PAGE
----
The cleaning system had been installed to remove dirt and corrosion from fuel elements and control rods during shutdown, as there had previously been problems with magnetite corrosion products from the steam generators being deposited on the fuel elements which affected the flow of coolant. The sixth set of thirty partially spent elements were in the tank having been cleaned, the cleaning having finished at 16:00. At 21:50, radiation alarms mounted on the cleaning system detected a sudden increase in the amount of krypton-85. The suspicion was that one of the fuel rod assemblies was leaking. At 22:30, the reactor hall was evacuated because of elevated radiation levels both there and in the ventilation stack.[14]

At 02:15 the following morning, the hydraulic lock of the cleaning vessel lid was released, and immediately the dose rate increased significantly (6-12 millisieverts/hour) around the spent fuel pond and the pool containing the cleaning machine, and the water level dropped for a short time, by about 7 cm (2.8 in). Water samples from the pond showed contamination due to damaged fuel rods. The lid on the cleaning machine was winched up at 04:20, but one of the three lifting cables attached to it broke; and it was not finally removed until 16 April.

The incident was initially given an INES rating of 2 ("incident"). However a video examination of the damaged fuel elements following the successful removal of the lid caused the rating to be raised to 3 ("serious incident"). This revealed that cladding on the majority of the 30 fuel elements had been broken, with radioactive spent uranium fuel pellets spilling from the elements into the bottom of the cleaning tank. Apart from the release of radioactive material, a concern was that the accumulation of a compact mass of fuel pellets could lead to a criticality accident, as the pellets were in a tank of neutron moderating water. Water containing neutron absorbing boric acid was added into the tank to raise its concentration to 16 g/kg to prevent this. Ammonia and hydrazine were also added to the water to help with the removal of radioactive iodine-131.

An investigation by the Hungarian Atomic Energy Agency concluded that the cause of the incident was inadequate cooling of the fuel elements, which were heated due to the radioactive decay of short-lived fission products. These were kept cool by water circulated by a submerged water pump. However the cooling was inadequate, leading to the damage to some elements through a build-up of steam around them, depriving them of most of their cooling. The investigation proposed that the severe damage probably occurred when the lid was released, causing thermal shock to cladding because of the sudden entry of cool water into the system, and explosive steam production.[14]

One of the interesting results of the investigation was that the Hungarian Atomic Agency had placed too much trust in the technology and knowledge of the French Framatome Company (now Areva). The agency did not investigate documentation provided by the company deeply enough, missing a fatal design flaw in the Framatome-designed, produced, and operated cleaning equipment.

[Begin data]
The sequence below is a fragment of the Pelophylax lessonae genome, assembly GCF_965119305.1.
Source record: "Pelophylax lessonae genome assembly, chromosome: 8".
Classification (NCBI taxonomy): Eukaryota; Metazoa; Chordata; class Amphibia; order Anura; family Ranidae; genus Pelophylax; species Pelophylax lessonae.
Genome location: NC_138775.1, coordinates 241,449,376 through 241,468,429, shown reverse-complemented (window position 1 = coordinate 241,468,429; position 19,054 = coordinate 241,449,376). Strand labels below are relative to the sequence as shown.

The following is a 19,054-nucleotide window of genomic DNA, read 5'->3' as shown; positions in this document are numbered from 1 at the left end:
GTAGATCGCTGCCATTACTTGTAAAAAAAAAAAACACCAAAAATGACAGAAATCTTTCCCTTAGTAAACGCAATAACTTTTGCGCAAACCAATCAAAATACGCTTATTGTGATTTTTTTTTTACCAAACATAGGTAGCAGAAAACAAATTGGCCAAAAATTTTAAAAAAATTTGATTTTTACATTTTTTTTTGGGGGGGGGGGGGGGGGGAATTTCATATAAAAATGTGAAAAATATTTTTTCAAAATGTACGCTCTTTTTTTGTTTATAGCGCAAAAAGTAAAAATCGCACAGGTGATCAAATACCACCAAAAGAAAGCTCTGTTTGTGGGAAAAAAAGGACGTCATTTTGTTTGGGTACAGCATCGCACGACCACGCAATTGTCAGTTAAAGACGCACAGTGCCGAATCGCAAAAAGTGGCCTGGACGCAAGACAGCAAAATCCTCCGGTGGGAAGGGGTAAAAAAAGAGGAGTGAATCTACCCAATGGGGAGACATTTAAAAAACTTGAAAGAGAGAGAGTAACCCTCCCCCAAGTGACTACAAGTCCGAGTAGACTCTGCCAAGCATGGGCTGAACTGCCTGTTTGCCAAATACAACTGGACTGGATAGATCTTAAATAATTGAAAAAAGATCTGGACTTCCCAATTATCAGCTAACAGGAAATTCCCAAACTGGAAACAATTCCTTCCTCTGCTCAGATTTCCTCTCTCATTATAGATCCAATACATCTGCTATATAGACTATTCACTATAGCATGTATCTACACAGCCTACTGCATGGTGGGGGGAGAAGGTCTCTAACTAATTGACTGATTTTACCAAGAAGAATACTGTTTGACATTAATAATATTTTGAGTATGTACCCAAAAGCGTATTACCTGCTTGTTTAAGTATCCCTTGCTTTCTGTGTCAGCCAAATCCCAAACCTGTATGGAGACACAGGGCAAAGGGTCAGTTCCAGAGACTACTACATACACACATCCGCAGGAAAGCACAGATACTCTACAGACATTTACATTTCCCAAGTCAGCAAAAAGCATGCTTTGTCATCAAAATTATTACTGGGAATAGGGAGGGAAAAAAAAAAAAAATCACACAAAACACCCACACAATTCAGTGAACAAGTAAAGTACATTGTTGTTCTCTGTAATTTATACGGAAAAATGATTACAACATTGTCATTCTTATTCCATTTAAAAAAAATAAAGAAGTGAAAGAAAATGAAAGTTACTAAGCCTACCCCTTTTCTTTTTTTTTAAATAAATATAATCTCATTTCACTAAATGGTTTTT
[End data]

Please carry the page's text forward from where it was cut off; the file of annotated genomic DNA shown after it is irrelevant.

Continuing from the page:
The discharge of radioactive gases through the stack continued for several days after the incident, although the Hungarian Atomic Energy Agency determined that the radiation levels adjacent to the plant were only about 10% above normal. However, the reactor remained out of service for over a year, finally resuming commercial electricity production in September 2004.[15]

The damaged fuel was completely removed by the end of 2006.[16]

2009 outage incident[edit]

A self-powered neutron detector (SPND) was dropped when the wire rope holding it broke during an outage on 4 May 2009. The event was rated as INES 2. All staff were safely evacuated, and no member was exposed to more than the permitted daily radiation dose.[17]

References[edit]

  1. ^ "Paks Nuclear Power Plant website (English version)". Retrieved 2009-08-11. 
  2. ^ "Paks Nuclear Power Plant website (English version) - Service life extension". Retrieved 2009-08-11. 
  3. ^ "Paks nem zár be". Retrieved 2011-03-22. 
  4. ^ "Alstom to retrofit generators at Paks nuclear plant". Nuclear Engineering International. 7 August 2013. Retrieved 8 August 2013. 
  5. ^ "Core monitoring system modernization at Paks NPP to serve unit power uprating" (PDF). May 2007. Retrieved 2009-08-11. 
  6. ^ "Paks Nuclear Power Plant website (English version) - Capacity upgrade". Retrieved 2009-08-11. 
  7. ^ "CEO says construction of new blocks at Paks could be completed by 2020-2025". Budapest Business Journal. 8 February 2010. Retrieved 15 January 2014. 
  8. ^ "Paks expansion became a high priority project". Napi Gazdaság. 12 June 2012. Retrieved 15 January 2014. 
  9. ^ "It's official: Rosatom backs plans to double Paks capacity". Budapest Business Journal. 15 January 2014. Retrieved 15 January 2014. 
  10. ^ "Varga: Cheapest credit line for Paks necessary". Budapest Business Journal. 15 January 2014. Retrieved 15 January 2014. 
  11. ^ "Russia to increase Hungary's nuclear power". Reuters. 14 January 2014. Retrieved 15 January 2014. 
  12. ^ "Hungary, Russia sign agreement on nuclear power plant expansion". politics.hu. 14 January 2014. Retrieved 15 January 2014. 
  13. ^ "Nuclear safety review for the year 2003" (PDF). International Atomic Energy Agency. August 2003. Retrieved 2009-08-11. 
  14. ^ a b "Report to the Chairman of the Hungarian Atomic Energy Commission on the Authority investigation of the incident at Paks Nuclear Power Plant on 10 April 2003" (PDF). Technical Support Centre (TPC), Hungarian Ministry of the Economy, Labour and Entrepreneurship. Hungarian Atomic Energy Agency. 23 May 2003. Retrieved 2009-08-11. 
  15. ^ "PAKS Nuclear Power Plant press release archive". Retrieved 2009-08-11. 
  16. ^ http://www.world-nuclear-news.org/newsarticle.aspx?id=12806&LangType=2057
  17. ^ "Outage Incident At Hungary's Paks-4 Rated INES Level 2". NucNet. 2009-05-06. Retrieved 2009-08-11. 

External links[edit]